Amazing the things you learn on twitter.
I discovered a little while ago that a certain well-known book blogger, who lives and works in New York, decided only to read my book while she was at home. Apparently she was worried about crying while she read – and, as she put it: “There is nothing like crying on the subway to make you look like a crazy New Yorker.”
I replied to this with the tweet: “I feel as if I should apologize, but part of me is also doing a little dance.”
Because it’s true. When people tell me that my book made them cry, I cannot help but feel pleased, however peculiar (or downright sadistic) that sounds.
Writing fiction is about making connections, bringing the reader into your world and taking them on a journey. If I have moved readers enough to make them cry, then that means they’ve invested emotionally in the characters I’ve created and the story I’m telling. In other words, I’ve made that connection I’m striving for. Success!
Just for the record, when I read books I cry all the time. I remember sitting on a plane reading the end of Brady Udall’s The Lonely Polygamist, with my daughter sitting next to me. The conclusion of Udall’s story is so powerful and so unbearably sad that I began weeping uncontrollably – great big, chest-heaving sobs – and the poor girl just patted my arm, looking rather worried.
Of course, there are times when this tendency to blub galls me hugely, especially in movies. Empirically, I appear most susceptible if they feature small animals or Sandra Bullock. No matter how much haughty disdain I muster, they always get me in the end, and I find myself sniveling in embarrassment, wishing I were made of sterner stuff. But – for me anyway – there’s no shame to be moved by a book.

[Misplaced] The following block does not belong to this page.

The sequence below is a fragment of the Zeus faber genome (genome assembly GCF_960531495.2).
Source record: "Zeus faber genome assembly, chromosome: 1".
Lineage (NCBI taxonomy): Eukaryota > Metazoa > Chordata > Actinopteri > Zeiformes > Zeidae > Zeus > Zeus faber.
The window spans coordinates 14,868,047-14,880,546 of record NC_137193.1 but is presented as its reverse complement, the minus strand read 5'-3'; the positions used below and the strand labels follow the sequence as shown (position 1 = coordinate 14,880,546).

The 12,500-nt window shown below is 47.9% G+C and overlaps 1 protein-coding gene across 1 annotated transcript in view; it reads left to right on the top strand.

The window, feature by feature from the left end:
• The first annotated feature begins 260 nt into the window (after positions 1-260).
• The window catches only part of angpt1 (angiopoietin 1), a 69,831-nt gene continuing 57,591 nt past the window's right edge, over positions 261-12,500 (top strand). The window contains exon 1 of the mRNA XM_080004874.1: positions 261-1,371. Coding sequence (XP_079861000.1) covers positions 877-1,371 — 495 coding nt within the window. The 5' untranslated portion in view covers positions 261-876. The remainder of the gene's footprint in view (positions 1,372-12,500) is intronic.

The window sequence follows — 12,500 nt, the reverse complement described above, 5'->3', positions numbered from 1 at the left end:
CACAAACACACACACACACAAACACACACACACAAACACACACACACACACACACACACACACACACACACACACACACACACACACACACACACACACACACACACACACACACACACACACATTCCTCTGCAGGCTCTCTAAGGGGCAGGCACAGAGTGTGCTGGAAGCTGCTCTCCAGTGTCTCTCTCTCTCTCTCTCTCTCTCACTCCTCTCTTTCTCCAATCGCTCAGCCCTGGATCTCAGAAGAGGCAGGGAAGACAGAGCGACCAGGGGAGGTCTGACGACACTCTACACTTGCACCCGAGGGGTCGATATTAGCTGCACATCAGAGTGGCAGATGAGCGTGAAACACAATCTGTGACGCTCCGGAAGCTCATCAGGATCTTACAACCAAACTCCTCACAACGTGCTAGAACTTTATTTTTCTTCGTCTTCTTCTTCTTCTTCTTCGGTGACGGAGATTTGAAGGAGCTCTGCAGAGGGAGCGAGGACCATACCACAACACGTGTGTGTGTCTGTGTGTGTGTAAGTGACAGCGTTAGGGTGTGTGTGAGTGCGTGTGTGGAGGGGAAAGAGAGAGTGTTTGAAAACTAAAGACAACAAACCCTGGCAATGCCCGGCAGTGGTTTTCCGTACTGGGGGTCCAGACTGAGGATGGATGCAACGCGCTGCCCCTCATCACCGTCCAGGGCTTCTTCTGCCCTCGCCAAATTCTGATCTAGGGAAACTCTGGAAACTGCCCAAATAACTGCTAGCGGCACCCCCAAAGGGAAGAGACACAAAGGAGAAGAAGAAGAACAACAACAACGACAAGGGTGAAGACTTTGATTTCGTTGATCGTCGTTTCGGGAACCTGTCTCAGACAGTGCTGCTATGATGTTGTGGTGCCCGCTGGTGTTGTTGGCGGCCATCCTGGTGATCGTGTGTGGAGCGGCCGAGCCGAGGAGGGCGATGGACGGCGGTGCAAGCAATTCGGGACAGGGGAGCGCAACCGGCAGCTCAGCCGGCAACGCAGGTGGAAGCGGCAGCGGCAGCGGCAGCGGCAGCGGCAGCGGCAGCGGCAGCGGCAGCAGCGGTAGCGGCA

So forgive me if I look pleased if I hear that I’ve made somebody cry. I’m not a mean person. I am, in the end, just doing my job.
One of the books I brought back from the ALA gig in Dallas a few weeks ago was The Fault in Our Stars by John Green. I’ve been told not to begin without a full box of kleenex by my side. I can’t wait.
What was the last book that made you cry?
You made me cry several times in A GOOD AMERICAN, and I cried at the end of Tatiana de Rosnay’s, THE HOUSE I LOVED. I do NOT cry at books all the time. It is very special, indeed when I’m stirred to tears.
I love that you were sobbing over the ending, sitting next to your daughter. You taught her so many important things in that moment that you didn’t even mean to teach her.
Congratulations on all of your success with AGA. You deserve it.
Thank you, Erika. You’re very kind. I must get THE HOUSE I LOVED. I lived in Paris for a year, and am a sucker for stories set there. Have you read the Brady Udall? It’s an unusual but fabulous book. And the ending… oh boy.